Exclusive Q&A with Nobu Su
Nobu Su made billions through his global shipping concern, Today Makes Tomorrow, before his company was allegedly left high and dry by western banks. In this exclusive Q&A, we sit down with one of the world’s most successful tycoons to discuss the events that led to today’s publication of his shocking new expose, The Gold Man From the East in which he literally brings those allegedly accountable to book.
Q: You state that it takes courage and dedication to bring “banksters” (the term used by Nobu to describe robbing bankers) to book. But did you have any doubts in ‘naming and shaming’ those individuals and major businesses that are allegedly accountable?
A: Banksters have long believed that they are above the law. Given the seriousness of what happened, I felt I had no choice but to expose the system and those within it.
Q: You went one further than most disgruntled bank customers by writing a book AND creating a feature-length (and acclaimed) documentary, The Outsider. Why did you make the documentary and what do you think of the finished film?
A: The Outsider is fascinating film and one that I’m very proud of. Unlike most films or documentaries, which are carefully scripted, the director (Thomas Meadmore) and I wanted to do something a bit different and more fluid. So we just started filming and the documentary made itself. It’s an out-of-the-box way of doing things and an out-of-the-box film.
Q: What most motivated you to write The Gold Man From the East – was there one decisive factor?
A: I wanted to do what no-one had ever done before and delve into the murky waters of the financial industry. Specifically, I set out to investigate what had happened to my money but also to confirm my suspicions that TMT was part of a bigger conspiracy.
Q: You say that the public must hold the banks accountable for their actions. How can the everyman, without disposal income, do this?
A: Anyone who has been mistreated at the hands of a financial institution should have the confidence to make their complaint heard. Similarly, those who work for financial institutions and have been exposed to such behaviour or practices should also come forward, anonymously or otherwise. So long as whistleblowers are protected and the media is free, banks are accountable.
Q: Who is/are your intended audience(s) for the book, and is there one message that you hope readers will take away from it?
A: I purposefully wrote The Gold Man From the East in layman’s terms so that the everyman could understand it. That’s not to say that some of the events and terminology aren’t complex – they are – but I’ve got to some great lengths to make it readable to everyone. I would imagine that the book will appeal equally to the consumer as it will the heads of global banks.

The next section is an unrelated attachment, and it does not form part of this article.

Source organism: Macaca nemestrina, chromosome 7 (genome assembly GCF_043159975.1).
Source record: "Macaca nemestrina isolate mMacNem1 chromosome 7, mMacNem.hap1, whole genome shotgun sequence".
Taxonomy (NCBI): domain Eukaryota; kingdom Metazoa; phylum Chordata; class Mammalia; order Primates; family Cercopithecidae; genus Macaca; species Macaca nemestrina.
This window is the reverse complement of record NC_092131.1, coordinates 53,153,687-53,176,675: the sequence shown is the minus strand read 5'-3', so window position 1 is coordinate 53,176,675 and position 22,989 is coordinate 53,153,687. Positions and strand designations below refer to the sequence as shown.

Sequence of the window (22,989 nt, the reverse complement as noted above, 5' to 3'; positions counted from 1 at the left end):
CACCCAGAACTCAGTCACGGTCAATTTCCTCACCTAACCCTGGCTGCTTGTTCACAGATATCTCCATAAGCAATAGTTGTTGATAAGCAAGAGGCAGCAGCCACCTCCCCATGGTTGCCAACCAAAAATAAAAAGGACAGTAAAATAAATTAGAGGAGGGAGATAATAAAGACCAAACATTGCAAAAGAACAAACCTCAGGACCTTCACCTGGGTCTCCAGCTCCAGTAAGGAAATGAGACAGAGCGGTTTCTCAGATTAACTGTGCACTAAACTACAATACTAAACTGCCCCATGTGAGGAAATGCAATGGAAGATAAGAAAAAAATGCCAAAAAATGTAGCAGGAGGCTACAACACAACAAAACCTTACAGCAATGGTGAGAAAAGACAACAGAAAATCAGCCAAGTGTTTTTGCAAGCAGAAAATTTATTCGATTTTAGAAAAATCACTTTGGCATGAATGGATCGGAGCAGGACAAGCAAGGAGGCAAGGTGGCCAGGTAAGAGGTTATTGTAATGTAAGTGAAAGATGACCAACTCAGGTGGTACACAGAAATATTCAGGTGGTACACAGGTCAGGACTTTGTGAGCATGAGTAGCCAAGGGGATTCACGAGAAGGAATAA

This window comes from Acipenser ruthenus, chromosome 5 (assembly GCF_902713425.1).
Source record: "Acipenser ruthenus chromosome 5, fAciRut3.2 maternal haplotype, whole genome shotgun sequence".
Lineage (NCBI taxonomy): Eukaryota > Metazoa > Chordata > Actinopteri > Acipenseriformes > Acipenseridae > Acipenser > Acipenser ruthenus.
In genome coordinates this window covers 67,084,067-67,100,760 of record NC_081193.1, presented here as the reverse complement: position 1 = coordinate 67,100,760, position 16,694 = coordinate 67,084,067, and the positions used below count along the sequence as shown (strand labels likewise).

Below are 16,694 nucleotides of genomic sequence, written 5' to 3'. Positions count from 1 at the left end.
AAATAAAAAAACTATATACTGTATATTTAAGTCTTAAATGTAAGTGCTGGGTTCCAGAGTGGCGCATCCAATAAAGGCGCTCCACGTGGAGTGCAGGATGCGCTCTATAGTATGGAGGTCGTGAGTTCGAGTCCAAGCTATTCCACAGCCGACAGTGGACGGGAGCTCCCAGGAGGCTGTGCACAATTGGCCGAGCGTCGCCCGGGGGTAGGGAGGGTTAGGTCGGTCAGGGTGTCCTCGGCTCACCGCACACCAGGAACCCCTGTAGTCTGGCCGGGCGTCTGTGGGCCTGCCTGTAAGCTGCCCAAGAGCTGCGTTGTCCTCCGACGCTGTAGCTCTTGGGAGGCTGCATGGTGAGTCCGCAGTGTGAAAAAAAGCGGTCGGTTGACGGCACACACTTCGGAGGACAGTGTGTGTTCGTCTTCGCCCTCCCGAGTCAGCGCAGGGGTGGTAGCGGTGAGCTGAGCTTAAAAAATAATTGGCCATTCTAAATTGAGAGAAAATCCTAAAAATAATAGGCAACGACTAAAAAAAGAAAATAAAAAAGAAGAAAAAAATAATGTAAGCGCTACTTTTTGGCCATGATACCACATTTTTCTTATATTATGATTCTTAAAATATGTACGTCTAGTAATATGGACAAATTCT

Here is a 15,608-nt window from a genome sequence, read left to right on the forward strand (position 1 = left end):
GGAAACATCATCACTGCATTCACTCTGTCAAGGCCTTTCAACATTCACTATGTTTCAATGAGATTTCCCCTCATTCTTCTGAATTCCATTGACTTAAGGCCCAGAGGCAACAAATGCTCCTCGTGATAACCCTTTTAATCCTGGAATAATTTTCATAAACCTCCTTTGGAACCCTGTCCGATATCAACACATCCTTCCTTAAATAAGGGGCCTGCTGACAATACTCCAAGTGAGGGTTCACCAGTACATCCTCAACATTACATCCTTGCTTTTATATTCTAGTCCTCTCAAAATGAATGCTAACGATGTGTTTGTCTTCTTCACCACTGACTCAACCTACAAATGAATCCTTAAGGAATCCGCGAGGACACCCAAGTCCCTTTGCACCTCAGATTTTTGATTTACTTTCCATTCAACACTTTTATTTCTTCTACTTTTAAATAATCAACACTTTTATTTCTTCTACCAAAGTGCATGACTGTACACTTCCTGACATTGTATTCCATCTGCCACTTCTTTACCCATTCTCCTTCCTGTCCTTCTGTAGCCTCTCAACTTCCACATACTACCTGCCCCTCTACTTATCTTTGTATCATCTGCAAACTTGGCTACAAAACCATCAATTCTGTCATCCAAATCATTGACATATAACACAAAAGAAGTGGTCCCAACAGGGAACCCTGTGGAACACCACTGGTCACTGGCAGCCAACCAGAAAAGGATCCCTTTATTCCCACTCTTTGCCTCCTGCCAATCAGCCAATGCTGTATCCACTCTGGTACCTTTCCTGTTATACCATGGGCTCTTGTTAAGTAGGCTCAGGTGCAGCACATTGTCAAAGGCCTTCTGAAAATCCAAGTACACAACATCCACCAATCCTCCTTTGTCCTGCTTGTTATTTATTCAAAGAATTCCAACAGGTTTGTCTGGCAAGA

I’d like everyone who reads it to start asking themselves questions. Question everything! And, perhaps more importantly, know your rights and don’t be afraid of complaining – it keeps the banksters on their toes.
Q: How have the events of 2008 changed you as a person and as a businessman? You mention that it alerted you to the ‘inequalities and evils’ of the world?
A: Until these events unravelled, I was to some extent rather naive about banking practices. My company turned over billions of dollars, but I was seldom involved in the everyday administration of that cash. That all changed after the events I’ve described in my book.
It is in my view incredibly unfair that the banks received taxpayers’ money to bail them out – totalling some USD$90trillion – when that money could (and should) have been spent on building homes, helping the poor and improving vital institutions such as the NHS in Britain.
Q: The Gold Man From the East is the first of several volumes – when will the next be published, and what themes will they address?
A: The next volume is called Dynasty Escape and it will be available on October 2018, the day of Chinese National holidays. There will be a Chinese and English version. It’s a book that delves back into world economics and which looks at the bigger picture from both west and east perspectives.
Q: How did the banking sector react to the film and how will it react to the book?
A: Like all large institutions, bank employees are not all bad. Unfortunately, however, it only takes one or two bad apples – especially at the top of the tree – to bring an organisation into disrepute. As such, I believe the ordinary financial employee will enjoy the book and agree with my conclusions. The CEOs and major decision makers, however, are likely to take a more defensive position.
Q: How has the crisis affected Eastern investors in the long run? Are investors more aware of the ‘chicanery’ of big Western banks now?
A: Trust in banks everywhere – in the east and west – has diminished significantly over the last decade to the point where investors are now more financially aware than they’ve ever been!